Safari Nordik is partially owned by Kurt Santoro from Merced, Ca. who spends the entire 11 week season in Canada. He also owns Life Like Taxidermy the foremost Caribou mounting company in the western U.S. If you ever saw the caribou booth at the sports show in Sacramento, that’s his business. We, through Outdoor Connection, can book through him, or directly with Safari Nordik, at the same price but with a little more hand holding because our volume is lower. If you know someone who wants to book a hunting/fishing trip of a lifetime now is the time to put down a deposit and sew up a space for the 2010 or 2011 season. The hunts are all inclusive including round trip air fares from Sacramento, heated sleeping quarters with showers, great meals, etc. It is usually one guide for three hunters so if you can go as a group its even better. They only operate for 11 weeks and there is a quota for the number of animals which can be taken…and you are guaranteed to take at least one mature bull or your trip the following year if free! We took six mature bulls in the all around, greatest hunting trip, we’ve ever had.

          The fishing is unreal (arctic char, brook trout, lake trout) the same as the ptarmigan hunting (see photo). The fish have never seen a lure, the caribou likely have never seen a person and the ptarmigan show no fear of you either. It is possible to see black bear, musk-ox, wolves, foxes, geese, etc. We saw wolves and they had seen musk-ox near camp just before we arrived.

          We each took the limit (2 caribou each) as Trey got his first one with a bow and arrow and Joel his first one period (see photos). We also took a half a limit of ptarmigan (the “p” is silent) which amounted to 15 birds. They were in a color phase change, were just going from brown to white and will make beautiful mounts. They are unique since they have feathers covering their feet.

         We once again we surprised by both the weather and the flora and fauna of the tundra. We packed for the arctic and found mellow fall temperatures that ranged from the mid 50’s during the day to maybe the high 20’s at night. One time we saw a few snow flakes and some winds but most of the time it was light dressing…”stupid hot” one Canadian called it. Believe it or not it takes the hot weather to get the caribou moving during this kind of weather pattern. When the winds die down the bugs come out, the biting flies bug the caribou to the point where they get on the move.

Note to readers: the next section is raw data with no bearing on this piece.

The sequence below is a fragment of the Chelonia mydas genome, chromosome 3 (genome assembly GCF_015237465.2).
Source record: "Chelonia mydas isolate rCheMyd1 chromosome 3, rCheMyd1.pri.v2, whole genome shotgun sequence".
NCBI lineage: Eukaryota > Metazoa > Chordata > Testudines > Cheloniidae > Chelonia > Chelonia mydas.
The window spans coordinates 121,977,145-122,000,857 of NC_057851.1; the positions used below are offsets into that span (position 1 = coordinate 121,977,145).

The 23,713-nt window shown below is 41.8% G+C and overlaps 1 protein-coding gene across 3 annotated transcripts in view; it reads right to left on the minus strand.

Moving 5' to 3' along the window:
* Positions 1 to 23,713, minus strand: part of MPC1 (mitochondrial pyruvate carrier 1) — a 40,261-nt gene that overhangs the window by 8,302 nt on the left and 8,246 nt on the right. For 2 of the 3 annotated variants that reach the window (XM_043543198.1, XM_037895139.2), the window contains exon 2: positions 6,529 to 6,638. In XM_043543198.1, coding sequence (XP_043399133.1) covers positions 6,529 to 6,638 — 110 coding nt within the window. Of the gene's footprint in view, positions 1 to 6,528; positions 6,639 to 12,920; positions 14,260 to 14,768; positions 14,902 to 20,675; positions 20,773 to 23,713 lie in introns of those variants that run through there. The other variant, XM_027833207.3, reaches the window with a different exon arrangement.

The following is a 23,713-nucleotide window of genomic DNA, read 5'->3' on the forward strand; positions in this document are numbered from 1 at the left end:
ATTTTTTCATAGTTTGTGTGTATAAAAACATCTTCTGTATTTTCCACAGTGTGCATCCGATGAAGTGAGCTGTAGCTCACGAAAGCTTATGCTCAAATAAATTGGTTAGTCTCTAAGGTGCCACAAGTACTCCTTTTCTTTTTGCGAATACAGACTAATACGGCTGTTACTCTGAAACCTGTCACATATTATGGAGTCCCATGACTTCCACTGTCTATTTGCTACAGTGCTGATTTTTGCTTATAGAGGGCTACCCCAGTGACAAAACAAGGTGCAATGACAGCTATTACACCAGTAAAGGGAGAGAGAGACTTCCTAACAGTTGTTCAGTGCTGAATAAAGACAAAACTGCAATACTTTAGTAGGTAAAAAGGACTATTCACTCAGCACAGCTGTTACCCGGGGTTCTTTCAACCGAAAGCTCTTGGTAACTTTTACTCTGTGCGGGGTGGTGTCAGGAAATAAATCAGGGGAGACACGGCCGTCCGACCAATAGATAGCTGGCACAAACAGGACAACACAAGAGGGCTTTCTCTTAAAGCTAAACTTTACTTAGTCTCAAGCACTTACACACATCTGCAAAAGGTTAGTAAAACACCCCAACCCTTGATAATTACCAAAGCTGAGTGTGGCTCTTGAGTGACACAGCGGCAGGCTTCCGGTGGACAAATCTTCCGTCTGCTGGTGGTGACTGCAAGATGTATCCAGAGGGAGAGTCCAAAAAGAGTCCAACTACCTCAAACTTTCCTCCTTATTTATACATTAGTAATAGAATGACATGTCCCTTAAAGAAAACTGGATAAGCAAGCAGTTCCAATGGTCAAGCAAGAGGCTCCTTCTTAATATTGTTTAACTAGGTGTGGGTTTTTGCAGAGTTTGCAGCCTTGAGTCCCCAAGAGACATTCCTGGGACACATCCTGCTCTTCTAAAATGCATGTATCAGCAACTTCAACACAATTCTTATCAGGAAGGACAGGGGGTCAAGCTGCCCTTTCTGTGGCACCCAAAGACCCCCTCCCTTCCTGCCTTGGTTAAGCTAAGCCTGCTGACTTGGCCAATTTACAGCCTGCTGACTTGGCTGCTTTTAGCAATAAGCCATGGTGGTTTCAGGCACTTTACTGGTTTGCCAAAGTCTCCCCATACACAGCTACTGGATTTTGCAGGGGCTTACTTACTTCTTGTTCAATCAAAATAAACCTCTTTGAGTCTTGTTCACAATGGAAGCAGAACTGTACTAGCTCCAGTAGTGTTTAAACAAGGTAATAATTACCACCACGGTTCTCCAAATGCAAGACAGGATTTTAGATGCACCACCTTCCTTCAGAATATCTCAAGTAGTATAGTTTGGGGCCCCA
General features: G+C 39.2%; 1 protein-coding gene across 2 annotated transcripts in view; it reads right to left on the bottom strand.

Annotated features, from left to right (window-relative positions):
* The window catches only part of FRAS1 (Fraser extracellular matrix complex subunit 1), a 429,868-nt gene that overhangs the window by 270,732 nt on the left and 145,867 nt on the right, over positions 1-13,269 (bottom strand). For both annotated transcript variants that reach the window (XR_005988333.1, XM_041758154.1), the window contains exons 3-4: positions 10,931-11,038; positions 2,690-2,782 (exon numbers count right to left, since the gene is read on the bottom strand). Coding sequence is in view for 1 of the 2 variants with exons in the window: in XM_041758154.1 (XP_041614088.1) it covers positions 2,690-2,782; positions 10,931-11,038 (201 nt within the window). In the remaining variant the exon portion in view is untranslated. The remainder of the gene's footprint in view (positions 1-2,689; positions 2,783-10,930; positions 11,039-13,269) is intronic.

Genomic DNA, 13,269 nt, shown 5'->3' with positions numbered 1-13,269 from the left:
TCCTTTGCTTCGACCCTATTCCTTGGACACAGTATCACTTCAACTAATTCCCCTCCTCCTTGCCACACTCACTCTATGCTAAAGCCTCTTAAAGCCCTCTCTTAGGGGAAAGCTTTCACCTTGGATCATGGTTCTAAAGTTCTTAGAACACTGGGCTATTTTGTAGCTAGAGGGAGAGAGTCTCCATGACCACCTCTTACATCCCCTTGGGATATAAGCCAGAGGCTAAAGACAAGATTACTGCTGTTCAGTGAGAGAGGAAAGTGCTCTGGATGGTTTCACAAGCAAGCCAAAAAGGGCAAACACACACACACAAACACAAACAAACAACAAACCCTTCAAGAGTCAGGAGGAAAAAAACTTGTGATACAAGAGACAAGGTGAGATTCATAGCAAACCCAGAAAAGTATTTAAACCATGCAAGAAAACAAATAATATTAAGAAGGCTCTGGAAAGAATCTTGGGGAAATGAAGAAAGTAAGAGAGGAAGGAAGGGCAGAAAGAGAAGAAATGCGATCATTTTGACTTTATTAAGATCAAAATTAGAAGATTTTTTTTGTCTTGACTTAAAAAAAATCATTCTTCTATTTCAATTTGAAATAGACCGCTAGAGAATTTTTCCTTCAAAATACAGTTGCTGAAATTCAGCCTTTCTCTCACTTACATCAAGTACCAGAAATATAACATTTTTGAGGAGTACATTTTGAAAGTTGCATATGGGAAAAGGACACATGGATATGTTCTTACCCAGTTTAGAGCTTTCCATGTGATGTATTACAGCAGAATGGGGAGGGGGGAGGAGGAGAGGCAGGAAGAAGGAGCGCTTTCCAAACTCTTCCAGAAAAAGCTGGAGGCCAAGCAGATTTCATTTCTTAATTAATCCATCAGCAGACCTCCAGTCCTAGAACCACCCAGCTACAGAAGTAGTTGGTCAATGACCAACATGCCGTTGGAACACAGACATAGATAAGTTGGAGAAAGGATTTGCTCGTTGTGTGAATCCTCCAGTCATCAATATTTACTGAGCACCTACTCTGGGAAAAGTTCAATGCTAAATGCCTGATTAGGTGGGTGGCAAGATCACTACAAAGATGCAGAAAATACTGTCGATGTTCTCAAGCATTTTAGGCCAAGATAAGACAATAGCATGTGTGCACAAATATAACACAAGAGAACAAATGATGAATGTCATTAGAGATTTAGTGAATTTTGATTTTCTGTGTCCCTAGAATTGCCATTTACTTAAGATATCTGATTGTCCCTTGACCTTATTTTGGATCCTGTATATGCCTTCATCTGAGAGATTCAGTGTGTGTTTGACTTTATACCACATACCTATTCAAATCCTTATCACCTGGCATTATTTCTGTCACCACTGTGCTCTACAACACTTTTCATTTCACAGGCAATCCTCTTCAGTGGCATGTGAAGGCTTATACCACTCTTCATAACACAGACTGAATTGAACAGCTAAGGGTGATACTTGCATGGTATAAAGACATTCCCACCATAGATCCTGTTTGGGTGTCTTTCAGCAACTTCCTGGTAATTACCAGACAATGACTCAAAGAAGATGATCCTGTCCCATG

If anyone is really interested in seeing some of the colors we saw in the various plants and lichens, email and I’ll send you some photos…It’s really hard to believe the stark contrast of many bright colors in the “barren” ground.

          To get more information on booking a trip or to have me send you some photos email me at: For a complete look at the Outdoor Connection hunting and fishing options just go to and click on hunting.    

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December 1st 2008
Hickman’s Take Whitetail Deer

Posted under Feature Stories from the IV & Hunting/Fishing Articles & Nov. 08 Oklahoma Hunt & Pictures

1.Trey with his first deer with a bow and arrow and first whitetail on November hunt in Oklahoma

2.Ted with Sand Hill crane from a pest hunt in Oklahoma in November

3. Trey, left and Ted Hickman with several of the 10 to 12# Sand Hill cranes they harvested on a November hunt in Oklahoma.img_0273.JPG

(Click on links above for photos)


Hickman’s Take Whitetail Deer
and Sand Hill Cranes in OK.

By Ted Hickman
I.V. Outdoor Editor



You half a dozen or so loyal readers may remember back in September when I said friends of ours in Oklahoma invited Trey and I  to shoot in the Oklahoma Sate Squirrel Hunting Championships, with 22’s no less…we passed on that.

 They also invited us to join them in November for a Sand Hill crane hunt and we thought they were kidding. Here in California they are like protected and kind of endangered or something. A couple will land in this area and “birders” from all over will flock (clever play on words huh?) to wherever they are to watch a couple of big stork looking birds feed in some rural field.

 Our eldest son Trey, and I, met Larry Lockwood (about my age) and his son Lacy (about Trey’s age) when we were hunting Caribou in the Canadian Artic Tundra. Over a week’s period we became pretty good friends and they invited us to “come on down and shoot a deer on our place.” Seems as though Larry has a “little farm” of about 1200 acres, located a couple of hours from Tulsa that is a wildlife haven. They manage their place well. They have a lot of deer, turkey, a zillion Fox squirrels, Cardinals, (not the Catholic kind but the red birds) cottontail rabbits, ducks, geese, foxes, coyotes, elk, and the ever elusive, and much hated armadillos.

 We made arrangements to go for the Sand Hill hunt and Larry said, “You’ll be here during archery deer season, so bring your bows.” Trey had never taken a deer with a bow and arrow and although he’s harvested many black tail deer and some mule deer he had never even seen a whitetail. So we packed our bows and shotguns and headed for the land where they think we talk funny.

  The trip was full of firsts. Trey saw his first armadillo and had his first serving of ‘grits” all in the same day and deep fried Okra the next. The Oakies (Larry said real people from Oklahoma don’t mind being called Oakies…“It’s a lot better than Oklahomans”) have a refined sense of humor. When they see an armadillo lying by the road they can’t resist laying it on its back and propping a beer can up to make it look like its drinking…it is a funny sight. We wanted to get a couple to have mounted and bring home but the only live one we saw scooted out, to our surprise, faster than a rabbit.

 The Oklahoma folks are well mannered, golden hearted people who butcher the English language as we know, into fine little pieces. All of them “seen” what we saw, use double negatives as a common practice, and they have a range of sayings that are just plain unique. When we got near Muskogee for instance, I said something about Merle Haggard living in Northern California. Larry said, “That man’s face looks like it done wore out four bodies.” Not only true but a great line huh?